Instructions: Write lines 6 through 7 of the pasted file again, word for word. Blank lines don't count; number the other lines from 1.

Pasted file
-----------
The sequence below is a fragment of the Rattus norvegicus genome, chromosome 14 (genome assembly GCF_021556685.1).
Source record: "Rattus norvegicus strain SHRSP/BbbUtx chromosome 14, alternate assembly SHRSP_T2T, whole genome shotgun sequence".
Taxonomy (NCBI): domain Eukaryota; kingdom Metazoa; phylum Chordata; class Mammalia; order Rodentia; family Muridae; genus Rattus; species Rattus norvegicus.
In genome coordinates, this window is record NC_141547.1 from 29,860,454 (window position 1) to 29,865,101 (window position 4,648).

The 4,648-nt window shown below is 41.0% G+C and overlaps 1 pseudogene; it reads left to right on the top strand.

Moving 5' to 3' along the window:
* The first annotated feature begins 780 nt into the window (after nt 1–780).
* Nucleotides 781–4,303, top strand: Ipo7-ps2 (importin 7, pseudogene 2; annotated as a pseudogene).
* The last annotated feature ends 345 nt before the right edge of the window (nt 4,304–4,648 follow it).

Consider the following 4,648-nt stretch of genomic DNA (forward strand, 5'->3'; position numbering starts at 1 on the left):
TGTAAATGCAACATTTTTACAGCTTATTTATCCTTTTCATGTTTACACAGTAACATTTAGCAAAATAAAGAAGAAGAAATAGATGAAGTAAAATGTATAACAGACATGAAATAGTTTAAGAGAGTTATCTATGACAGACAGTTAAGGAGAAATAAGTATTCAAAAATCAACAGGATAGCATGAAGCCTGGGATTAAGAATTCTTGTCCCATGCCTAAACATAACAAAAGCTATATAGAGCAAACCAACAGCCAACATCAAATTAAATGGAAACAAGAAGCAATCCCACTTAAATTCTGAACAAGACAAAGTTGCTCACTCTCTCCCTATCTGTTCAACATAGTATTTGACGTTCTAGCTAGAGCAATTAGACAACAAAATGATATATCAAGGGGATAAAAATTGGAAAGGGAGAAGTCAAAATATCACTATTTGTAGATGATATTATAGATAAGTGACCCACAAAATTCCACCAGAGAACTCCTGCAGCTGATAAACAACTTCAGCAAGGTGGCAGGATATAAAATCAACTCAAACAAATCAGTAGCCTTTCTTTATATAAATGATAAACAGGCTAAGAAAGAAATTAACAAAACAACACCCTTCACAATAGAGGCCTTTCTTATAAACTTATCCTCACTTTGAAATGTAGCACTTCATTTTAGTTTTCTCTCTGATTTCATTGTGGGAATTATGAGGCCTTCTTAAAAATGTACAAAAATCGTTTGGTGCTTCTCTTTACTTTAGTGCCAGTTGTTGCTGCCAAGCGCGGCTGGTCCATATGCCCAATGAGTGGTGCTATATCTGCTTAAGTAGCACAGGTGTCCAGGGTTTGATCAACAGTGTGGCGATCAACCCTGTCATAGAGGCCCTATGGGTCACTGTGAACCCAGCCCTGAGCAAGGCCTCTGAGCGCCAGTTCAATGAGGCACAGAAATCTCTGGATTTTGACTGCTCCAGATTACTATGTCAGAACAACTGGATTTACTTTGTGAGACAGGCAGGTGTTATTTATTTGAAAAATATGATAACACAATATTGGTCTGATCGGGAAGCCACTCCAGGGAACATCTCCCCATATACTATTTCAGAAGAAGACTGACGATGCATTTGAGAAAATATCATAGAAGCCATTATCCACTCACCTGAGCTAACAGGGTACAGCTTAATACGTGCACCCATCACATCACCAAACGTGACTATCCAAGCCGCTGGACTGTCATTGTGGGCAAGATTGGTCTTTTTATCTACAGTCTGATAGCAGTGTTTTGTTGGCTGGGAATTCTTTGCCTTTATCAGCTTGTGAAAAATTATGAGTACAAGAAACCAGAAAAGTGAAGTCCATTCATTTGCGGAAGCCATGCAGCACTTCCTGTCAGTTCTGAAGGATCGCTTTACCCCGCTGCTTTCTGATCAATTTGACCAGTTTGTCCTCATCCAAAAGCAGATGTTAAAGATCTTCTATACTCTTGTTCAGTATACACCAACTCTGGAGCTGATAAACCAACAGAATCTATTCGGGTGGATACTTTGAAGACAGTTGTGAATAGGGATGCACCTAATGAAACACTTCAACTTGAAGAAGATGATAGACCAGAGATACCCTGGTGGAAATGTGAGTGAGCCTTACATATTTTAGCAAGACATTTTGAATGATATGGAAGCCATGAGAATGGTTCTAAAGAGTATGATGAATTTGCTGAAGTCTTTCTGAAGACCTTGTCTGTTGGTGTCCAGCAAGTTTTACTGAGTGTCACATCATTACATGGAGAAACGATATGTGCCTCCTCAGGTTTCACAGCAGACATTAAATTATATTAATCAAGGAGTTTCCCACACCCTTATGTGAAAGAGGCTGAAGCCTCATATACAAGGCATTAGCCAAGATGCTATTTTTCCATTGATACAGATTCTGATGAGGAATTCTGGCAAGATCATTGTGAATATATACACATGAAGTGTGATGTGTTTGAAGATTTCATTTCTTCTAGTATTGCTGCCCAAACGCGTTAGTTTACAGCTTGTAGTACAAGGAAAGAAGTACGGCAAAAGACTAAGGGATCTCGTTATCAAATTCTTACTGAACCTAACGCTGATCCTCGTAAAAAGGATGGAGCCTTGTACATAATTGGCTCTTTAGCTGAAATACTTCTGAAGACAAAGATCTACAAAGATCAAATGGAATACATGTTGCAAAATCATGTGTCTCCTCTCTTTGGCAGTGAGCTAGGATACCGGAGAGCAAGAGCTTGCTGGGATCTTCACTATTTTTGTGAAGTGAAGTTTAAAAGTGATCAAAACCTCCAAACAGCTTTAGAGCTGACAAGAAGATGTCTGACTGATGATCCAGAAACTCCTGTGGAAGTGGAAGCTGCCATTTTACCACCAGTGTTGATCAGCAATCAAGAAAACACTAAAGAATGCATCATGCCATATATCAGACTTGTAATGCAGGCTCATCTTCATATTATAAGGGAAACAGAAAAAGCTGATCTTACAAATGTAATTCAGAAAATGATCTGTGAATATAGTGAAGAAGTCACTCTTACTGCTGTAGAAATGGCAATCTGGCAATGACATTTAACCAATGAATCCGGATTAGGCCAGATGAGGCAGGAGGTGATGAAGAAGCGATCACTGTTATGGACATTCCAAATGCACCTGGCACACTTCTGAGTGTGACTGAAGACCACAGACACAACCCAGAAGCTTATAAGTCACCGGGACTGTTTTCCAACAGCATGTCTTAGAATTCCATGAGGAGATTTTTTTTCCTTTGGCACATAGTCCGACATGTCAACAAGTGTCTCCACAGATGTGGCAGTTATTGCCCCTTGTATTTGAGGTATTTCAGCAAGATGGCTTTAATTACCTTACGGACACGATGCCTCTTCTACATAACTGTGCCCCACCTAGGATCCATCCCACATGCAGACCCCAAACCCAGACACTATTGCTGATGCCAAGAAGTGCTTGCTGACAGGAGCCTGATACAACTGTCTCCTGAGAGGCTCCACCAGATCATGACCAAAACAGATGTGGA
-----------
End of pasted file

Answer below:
Moving 5' to 3' along the window:
* The first annotated feature begins 780 nt into the window (after nt 1–780).